Where to Eat in Europe

Pamper your taste buds in these four cities.  
Where to Eat in Europe 3
Members of a 'Gastronomic Society,' in San Sebastian. Photo by: George Wright/perspectives/Getty Images

San Sebastian, Spain

San Sebastian may just be the world’s top food spot. This tiny Basque city with its grand Belle Époque architecture is home to more Michelin-starred restaurants per capita than anywhere else, second only to Kyoto in Japan. Despite the Michelin star fanfare, San Sebastian’s gastronomic delights are spread over in its gregarious pintxos bars, straightforward drinking dens serving everything from traditional rustic snacks to high-end gourmet dishes in small portions at affordable rates. If you are in this city looking for a local food experience, stop by at Bar Txepetxa (bartxepetxa.com), particularly for their house speciality—anchovy pintxos. Enjoy the freshly prepared silvery fillets marinated in a closely guarded family recipe and arranged with sushi-type precision on a warm slice of baguette, topped with spider crab, sea urchin roe and black olive pâte or redcurrants.

 

Bologna, Italy

A bolognese dish served in Italy’s Emilia-Romagna. Photo by: Peter Adams/The Image Bank/Getty Images

A bolognese dish served in Italy’s Emilia-Romagna. Photo by: Peter Adams/The Image Bank/Getty Images

La Grassa, or “The Fat One”, is how Italy fondly refers to Bologna. Famed for its restaurants’ offers of generous portions to diners, it is home to some of Italy’s culinary specialities—the hearty Bolognese sauce or mortadella being one of its primary contributions to world cuisine. A food lover’s ideal refuge, Bologna brims with well-stocked local markets that are flooded with Parma ham and parmesan cheese. The local osterie and trattorie are often the best places to sample traditional food—tortellini, tagliatelle in ragu sauce, mortadella and tigelle—freshly made and at pocket-friendly prices.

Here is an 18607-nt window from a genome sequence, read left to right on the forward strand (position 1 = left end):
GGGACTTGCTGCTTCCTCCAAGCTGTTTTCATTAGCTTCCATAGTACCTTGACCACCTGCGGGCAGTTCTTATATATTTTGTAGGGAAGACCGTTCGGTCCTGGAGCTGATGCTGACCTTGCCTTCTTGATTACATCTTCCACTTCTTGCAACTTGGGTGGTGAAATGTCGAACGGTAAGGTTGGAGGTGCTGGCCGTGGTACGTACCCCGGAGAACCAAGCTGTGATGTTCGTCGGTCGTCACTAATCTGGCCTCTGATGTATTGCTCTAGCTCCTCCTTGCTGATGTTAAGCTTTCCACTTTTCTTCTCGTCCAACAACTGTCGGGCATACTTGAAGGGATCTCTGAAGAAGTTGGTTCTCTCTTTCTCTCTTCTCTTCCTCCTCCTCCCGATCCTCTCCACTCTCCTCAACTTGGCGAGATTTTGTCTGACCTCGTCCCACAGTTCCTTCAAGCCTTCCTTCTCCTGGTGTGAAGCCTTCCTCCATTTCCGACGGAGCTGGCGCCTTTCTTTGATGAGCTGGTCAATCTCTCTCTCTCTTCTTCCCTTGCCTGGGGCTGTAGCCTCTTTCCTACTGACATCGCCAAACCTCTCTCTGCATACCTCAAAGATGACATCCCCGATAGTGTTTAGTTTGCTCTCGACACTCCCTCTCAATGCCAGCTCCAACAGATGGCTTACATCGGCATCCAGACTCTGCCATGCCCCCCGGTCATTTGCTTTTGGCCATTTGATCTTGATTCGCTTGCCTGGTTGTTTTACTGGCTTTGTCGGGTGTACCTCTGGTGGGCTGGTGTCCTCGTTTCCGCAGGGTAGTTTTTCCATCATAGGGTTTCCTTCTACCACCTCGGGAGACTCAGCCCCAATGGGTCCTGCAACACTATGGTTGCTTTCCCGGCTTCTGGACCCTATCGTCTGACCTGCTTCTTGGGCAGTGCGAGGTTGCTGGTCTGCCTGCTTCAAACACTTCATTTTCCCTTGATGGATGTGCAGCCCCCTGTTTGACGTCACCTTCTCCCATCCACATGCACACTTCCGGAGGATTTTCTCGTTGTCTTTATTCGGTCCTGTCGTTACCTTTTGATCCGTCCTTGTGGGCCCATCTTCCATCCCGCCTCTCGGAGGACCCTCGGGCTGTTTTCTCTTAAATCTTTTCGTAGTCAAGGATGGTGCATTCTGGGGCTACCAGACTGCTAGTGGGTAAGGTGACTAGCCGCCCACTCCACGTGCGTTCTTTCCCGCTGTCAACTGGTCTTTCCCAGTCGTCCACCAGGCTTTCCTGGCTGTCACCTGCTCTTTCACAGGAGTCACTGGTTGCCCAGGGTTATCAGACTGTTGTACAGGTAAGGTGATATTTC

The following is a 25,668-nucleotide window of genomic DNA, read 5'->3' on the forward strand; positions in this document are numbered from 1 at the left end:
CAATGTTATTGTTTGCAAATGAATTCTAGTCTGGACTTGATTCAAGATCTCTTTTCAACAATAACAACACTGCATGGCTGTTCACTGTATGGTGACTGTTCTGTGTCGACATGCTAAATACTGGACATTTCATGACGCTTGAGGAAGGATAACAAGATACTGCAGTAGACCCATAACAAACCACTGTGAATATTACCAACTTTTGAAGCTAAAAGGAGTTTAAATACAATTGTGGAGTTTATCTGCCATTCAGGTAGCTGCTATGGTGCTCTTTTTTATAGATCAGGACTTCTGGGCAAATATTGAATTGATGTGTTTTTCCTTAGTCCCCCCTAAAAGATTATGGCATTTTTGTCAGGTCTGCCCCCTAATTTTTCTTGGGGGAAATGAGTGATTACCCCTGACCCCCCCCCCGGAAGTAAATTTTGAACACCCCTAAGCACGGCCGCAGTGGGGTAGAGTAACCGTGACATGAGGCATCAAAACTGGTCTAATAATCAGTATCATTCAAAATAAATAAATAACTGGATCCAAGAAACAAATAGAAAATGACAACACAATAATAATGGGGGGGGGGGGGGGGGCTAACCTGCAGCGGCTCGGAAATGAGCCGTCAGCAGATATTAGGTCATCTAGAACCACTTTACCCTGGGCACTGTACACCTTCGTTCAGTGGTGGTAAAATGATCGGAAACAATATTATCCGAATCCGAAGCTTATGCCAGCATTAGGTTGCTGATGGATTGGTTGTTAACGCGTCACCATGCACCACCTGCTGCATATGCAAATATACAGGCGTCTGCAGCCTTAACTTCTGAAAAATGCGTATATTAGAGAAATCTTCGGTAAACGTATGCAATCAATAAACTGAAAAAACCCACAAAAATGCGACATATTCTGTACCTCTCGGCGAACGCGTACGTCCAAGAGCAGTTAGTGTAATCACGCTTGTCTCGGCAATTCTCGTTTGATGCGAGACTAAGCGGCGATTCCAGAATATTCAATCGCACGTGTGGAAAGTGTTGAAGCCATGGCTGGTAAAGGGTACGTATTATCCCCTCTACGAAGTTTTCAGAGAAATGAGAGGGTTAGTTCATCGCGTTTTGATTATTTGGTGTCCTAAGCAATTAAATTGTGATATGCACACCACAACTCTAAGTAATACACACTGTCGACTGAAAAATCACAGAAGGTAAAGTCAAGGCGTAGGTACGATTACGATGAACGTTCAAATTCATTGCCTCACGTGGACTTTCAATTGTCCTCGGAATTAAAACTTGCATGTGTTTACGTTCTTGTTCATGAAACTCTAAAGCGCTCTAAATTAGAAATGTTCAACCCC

The restaurant Pappagallo (www.alpappagallo.it) is a Bolognese institution. A meal at this eatery, housed in a medieval building, is a must to sample authentic Bolognese dishes such as guinea-fowl breast with grapes, or the yellow lasagne.

 

Lyon, France

Late chef Paul Bocuse at one of his restaurants in Lyon. Photo by: Maurice Rougemont/Contributor/gamma-rapho/Getty Images

Late chef Paul Bocuse at one of his restaurants in Lyon. Photo by: Maurice Rougemont/Contributor/gamma-rapho/Getty Images

The star of French gastronomy, Lyon is where you go with an expressed intention of eating. And then recuperate from all that you’ve eaten. The city’s signature bouchons—old-fashioned, small, local eateries serving hearty meals on tables, uniformly dressed in red and white chequered cloths and decades of family history—stand at the centre of this quiet yet buzzing city. Stop at Le Père Fillion Aux Trois Cochons (chabertrestaurant.fr) for some authentic Lyonnaise fare such as tablier de sapeur—breaded and fried tripe.

Les Halles (halles-de-lyon-paulbocuse.com), Lyon’s famed indoor central food market, is a feast for the senses. Spread over two floors, the market has five dozen stalls serving and selling everything between chocolate, cheese, wine, and tripe—all locally procured from the Beaujolais region and beyond. It is impossible to ignore the influence late chef Paul Bocuse, the grand-daddy of nouvelle cuisine, holds over Lyon’s culinary sophistication. To sample some of Bocuse’s great creations reserve a table at the three-Michelin star awarded restaurant Auberge du pont de Collonges (bocuse.fr/en/).

 

Copenhagen, Denmark

Tacos with cress and dried egg yolk, Relae restaurant, Copenhagen. Photo by: Y.Levy/Alamy/indiapicture

Tacos with cress and dried egg yolk, Relae restaurant, Copenhagen. Photo by: Y.Levy/Alamy/indiapicture

Copenhagen has a reputation for making some of the best coffee in Europe, and having the trendiest eateries on the continent. Take a boat across the lake to Amass (amassrestaurant.com), known for its modern, set-menu style and no waste approach. Its sourdough potato bread and goose is legendary.

If you’re a no muss, no fuss person, drop in at Relae (restaurant-relae.dk/en/) to draw out and maximise flavours from deceptively simple ingredients. You can choose between four or seven courses, with vegetables put centre stage in dishes such as Jerusalem artichoke mousse with passion fruit and coffee or fried salsify with salsify purée and bergamot. Pickled mackerel, cauliflower and lemon purée are all high on flavour and imagination.

 

If you need more reasons to visit Europe, go here; for a list of eight cities you must visit this year, go here; for essential experiences you must-have in the continent head here; and raise your glasses to Europe’s finest brew here.

  • Debashree Majumdar is a failed skier and enthusiastic hiker. When travelling, she seeks out the hum of old neighbourhoods and the noise of bazaars. She is a freelance writer-editor and currently lives in Geneva.

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